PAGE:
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TO DIAGNOSE SUD USING ASAM

The Six Dimensions of the ASAM Criteria


1. Acute Intoxication and/or Withdrawal Potential

The first dimension explores an individual’s past and current experiences of substance use and withdrawal. No longer called “detoxification,” withdrawal management encompasses a range of services designed to meet a person’s biopsychosocial needs.

2. Biomedical Conditions and Complications

The second dimension explores an individual’s health history and current physical condition. The goal is to determine whether the person needs additional physical health services, from acute stabilization to ongoing management of a chronic condition.

3. Emotional, Behavioral or Cognitive Conditions and Complications

The third dimension explores an individual’s thoughts, emotions and mental health issues. This may include cognitive, behavioral, psychiatric and trauma-related conditions.

When considering the third dimension, it’s important to determine whether signs and symptoms can be addressed safely through addiction treatment (i.e., mood swings due to drug use) or warrant additional mental health services (i.e., mood swings due to concurrent bipolar disorder).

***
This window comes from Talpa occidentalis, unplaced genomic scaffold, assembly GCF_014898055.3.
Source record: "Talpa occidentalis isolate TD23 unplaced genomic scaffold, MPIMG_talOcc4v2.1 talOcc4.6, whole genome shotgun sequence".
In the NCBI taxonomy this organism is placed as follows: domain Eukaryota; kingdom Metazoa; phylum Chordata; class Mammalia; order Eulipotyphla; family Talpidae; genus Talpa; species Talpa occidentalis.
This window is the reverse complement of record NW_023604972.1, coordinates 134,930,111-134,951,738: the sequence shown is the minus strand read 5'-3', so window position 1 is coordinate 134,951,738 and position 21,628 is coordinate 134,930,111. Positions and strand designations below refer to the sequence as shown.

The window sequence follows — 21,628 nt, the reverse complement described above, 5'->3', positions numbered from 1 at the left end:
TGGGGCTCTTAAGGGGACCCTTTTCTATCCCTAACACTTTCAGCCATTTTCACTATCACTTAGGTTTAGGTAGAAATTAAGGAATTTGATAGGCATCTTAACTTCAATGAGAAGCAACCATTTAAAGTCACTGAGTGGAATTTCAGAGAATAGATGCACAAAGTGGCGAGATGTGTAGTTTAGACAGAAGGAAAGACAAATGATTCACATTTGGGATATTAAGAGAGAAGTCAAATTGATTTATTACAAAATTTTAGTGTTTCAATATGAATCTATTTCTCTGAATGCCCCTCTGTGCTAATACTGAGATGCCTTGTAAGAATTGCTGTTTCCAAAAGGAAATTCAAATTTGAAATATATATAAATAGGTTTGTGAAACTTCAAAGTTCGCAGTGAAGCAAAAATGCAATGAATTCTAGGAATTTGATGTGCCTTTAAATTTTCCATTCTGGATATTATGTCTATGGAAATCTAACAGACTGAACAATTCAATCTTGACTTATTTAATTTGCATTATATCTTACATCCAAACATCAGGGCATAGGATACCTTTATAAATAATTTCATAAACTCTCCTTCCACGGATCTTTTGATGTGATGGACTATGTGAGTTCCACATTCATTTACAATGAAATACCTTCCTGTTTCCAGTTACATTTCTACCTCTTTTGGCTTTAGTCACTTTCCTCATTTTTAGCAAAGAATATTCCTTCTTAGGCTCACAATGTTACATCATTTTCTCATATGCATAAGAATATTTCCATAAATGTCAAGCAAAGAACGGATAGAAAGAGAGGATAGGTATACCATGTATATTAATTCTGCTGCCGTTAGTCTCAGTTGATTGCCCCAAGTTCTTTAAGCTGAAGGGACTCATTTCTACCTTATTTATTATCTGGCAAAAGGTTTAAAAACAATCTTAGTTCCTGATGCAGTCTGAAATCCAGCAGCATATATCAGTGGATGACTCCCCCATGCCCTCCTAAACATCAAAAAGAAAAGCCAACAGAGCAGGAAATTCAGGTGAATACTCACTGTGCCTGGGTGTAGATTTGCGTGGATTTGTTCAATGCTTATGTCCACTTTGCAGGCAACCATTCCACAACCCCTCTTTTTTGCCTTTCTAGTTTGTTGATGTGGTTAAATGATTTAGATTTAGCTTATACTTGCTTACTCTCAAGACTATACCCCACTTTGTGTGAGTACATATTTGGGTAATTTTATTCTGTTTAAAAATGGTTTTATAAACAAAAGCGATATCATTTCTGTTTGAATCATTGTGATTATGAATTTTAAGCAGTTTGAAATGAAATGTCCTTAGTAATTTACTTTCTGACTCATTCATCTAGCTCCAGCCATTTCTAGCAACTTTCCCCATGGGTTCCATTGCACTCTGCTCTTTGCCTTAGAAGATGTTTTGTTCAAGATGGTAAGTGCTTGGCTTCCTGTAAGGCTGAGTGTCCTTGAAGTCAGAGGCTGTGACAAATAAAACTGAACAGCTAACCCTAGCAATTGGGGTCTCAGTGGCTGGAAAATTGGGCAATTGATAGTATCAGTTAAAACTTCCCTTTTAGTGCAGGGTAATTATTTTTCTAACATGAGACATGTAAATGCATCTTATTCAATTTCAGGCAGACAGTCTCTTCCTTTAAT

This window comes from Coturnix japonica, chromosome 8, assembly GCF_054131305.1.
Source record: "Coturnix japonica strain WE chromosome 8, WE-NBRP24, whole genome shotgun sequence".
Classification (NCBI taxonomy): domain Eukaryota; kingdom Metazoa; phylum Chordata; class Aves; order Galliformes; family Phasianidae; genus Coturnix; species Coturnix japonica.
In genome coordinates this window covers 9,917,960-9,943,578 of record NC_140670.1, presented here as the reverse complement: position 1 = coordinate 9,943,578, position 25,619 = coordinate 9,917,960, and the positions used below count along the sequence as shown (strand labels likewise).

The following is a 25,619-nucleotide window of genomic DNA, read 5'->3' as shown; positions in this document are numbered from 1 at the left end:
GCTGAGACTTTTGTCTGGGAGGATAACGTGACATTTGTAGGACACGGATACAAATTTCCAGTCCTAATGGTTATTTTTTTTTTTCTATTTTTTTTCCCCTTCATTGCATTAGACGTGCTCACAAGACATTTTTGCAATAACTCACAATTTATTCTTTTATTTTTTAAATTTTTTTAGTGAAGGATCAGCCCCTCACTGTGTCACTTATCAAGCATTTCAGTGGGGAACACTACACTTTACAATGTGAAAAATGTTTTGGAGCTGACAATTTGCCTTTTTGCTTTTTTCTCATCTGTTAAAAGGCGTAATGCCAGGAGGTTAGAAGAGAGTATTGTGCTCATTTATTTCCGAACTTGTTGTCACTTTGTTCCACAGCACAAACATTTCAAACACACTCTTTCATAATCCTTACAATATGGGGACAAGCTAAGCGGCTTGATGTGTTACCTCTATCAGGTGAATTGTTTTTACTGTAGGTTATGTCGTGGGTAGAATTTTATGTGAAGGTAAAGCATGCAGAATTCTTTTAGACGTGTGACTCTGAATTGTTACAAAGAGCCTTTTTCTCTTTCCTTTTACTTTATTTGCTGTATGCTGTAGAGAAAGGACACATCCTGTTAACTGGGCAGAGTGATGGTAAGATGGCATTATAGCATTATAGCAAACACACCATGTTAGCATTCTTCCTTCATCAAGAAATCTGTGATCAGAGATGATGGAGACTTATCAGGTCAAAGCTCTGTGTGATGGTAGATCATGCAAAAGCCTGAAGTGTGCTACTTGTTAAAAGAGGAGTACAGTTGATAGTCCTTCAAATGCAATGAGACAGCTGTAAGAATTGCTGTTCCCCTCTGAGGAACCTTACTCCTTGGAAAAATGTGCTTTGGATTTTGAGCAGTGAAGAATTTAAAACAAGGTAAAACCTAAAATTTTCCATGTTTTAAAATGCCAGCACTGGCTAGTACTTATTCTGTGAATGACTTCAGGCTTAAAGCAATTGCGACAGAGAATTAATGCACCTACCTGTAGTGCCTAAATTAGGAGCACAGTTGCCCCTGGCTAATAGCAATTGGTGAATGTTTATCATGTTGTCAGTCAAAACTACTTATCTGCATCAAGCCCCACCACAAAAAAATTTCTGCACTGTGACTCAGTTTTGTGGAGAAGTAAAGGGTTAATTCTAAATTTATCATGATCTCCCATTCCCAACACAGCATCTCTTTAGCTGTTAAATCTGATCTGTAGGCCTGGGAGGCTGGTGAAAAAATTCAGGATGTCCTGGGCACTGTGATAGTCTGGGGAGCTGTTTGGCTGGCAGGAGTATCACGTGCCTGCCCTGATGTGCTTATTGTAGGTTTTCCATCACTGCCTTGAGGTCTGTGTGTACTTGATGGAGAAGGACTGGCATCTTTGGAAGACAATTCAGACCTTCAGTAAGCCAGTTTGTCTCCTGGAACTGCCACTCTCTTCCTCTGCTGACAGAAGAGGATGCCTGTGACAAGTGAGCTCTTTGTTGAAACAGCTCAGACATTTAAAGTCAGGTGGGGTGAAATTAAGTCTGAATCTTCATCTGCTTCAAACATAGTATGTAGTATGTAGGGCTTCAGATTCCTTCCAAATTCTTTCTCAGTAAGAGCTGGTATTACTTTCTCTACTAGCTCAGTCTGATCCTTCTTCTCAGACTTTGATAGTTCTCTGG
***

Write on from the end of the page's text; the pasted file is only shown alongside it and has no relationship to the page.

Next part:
Dimension 3 also identifies five subcategories known as risk domains. These include: dangerousness/lethality, interference with addiction recovery efforts, social functioning, ability for self-care and course of illness.

4. Readiness to Change

The fourth dimension explores an individual’s readiness and interest in changing. Leaning on the transtheoretical model of behavior change (TTM), this dimension helps clinicians develop individualized care for people based on their readiness to change. The goal is to engage people in their own behavior change, providing motivational enhancement services as necessary.

It’s important to recognize people may show different levels of readiness to change for different issues. An individual may be already making changes in one area of his or her life while still seeing no problem with another self-destructive behavior.

5. Relapse, Continued Use or Continued Problem Potential

The fifth dimension explores an individual’s unique relationship with relapse, continued use or continued problems. This dimension is relevant at any stage of treatment – even if a person has not achieved a level of recovery that would seem to allow for relapse.

6. Recovery Environment

The sixth dimension explores an individual’s recovery or living situation, including the surrounding people, places and things. A person’s needs could include housing, financial, vocational, educational, legal, transportation or child care services. Clinicians also examine whether family members, significant others or school, work and living situations pose a threat to the person’s treatment and recovery.



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